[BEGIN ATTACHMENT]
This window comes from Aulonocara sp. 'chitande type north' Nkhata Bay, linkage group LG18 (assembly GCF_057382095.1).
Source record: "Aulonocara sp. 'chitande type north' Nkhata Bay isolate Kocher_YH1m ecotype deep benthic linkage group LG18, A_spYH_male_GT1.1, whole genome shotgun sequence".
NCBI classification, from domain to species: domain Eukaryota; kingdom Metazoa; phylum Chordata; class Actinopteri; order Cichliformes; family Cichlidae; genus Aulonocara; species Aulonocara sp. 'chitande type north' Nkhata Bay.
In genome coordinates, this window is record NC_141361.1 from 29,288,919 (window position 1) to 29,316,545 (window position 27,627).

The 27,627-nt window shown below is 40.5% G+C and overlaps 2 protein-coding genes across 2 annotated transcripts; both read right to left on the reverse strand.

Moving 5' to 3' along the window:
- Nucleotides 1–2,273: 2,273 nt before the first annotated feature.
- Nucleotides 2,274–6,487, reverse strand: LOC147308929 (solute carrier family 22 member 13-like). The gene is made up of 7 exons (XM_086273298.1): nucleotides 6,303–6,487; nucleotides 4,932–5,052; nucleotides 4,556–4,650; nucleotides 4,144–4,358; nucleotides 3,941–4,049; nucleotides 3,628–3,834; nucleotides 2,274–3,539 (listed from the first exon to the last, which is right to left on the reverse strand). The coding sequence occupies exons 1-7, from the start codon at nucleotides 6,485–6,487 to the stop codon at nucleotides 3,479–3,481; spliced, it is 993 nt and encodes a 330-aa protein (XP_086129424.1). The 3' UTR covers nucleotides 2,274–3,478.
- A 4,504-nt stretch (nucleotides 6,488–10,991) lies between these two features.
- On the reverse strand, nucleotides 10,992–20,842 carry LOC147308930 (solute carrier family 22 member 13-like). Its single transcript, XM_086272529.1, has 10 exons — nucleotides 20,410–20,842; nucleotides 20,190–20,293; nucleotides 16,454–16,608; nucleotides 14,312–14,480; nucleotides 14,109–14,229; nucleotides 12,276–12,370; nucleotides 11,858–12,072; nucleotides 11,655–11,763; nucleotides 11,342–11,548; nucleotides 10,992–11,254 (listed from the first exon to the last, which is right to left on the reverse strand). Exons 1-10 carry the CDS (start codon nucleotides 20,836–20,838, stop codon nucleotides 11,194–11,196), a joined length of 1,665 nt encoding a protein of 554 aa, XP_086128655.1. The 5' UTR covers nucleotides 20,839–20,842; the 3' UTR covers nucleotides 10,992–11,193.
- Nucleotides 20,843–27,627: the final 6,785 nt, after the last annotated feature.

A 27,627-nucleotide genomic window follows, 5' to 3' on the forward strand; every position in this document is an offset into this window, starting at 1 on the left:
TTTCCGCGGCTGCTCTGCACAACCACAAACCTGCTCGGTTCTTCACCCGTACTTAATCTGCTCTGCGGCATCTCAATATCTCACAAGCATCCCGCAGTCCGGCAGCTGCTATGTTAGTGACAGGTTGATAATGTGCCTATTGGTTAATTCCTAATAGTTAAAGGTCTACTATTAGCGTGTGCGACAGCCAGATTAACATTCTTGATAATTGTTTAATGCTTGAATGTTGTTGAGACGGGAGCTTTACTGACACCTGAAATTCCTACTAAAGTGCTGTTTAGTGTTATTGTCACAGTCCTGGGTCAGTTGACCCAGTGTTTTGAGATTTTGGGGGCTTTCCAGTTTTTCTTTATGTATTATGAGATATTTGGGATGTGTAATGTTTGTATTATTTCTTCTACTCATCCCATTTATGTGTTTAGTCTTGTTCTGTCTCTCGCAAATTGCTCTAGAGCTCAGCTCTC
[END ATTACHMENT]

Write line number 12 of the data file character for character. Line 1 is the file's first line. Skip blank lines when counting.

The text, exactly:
A 27,627-nucleotide genomic window follows, 5' to 3' on the forward strand; every position in this document is an offset into this window, starting at 1 on the left: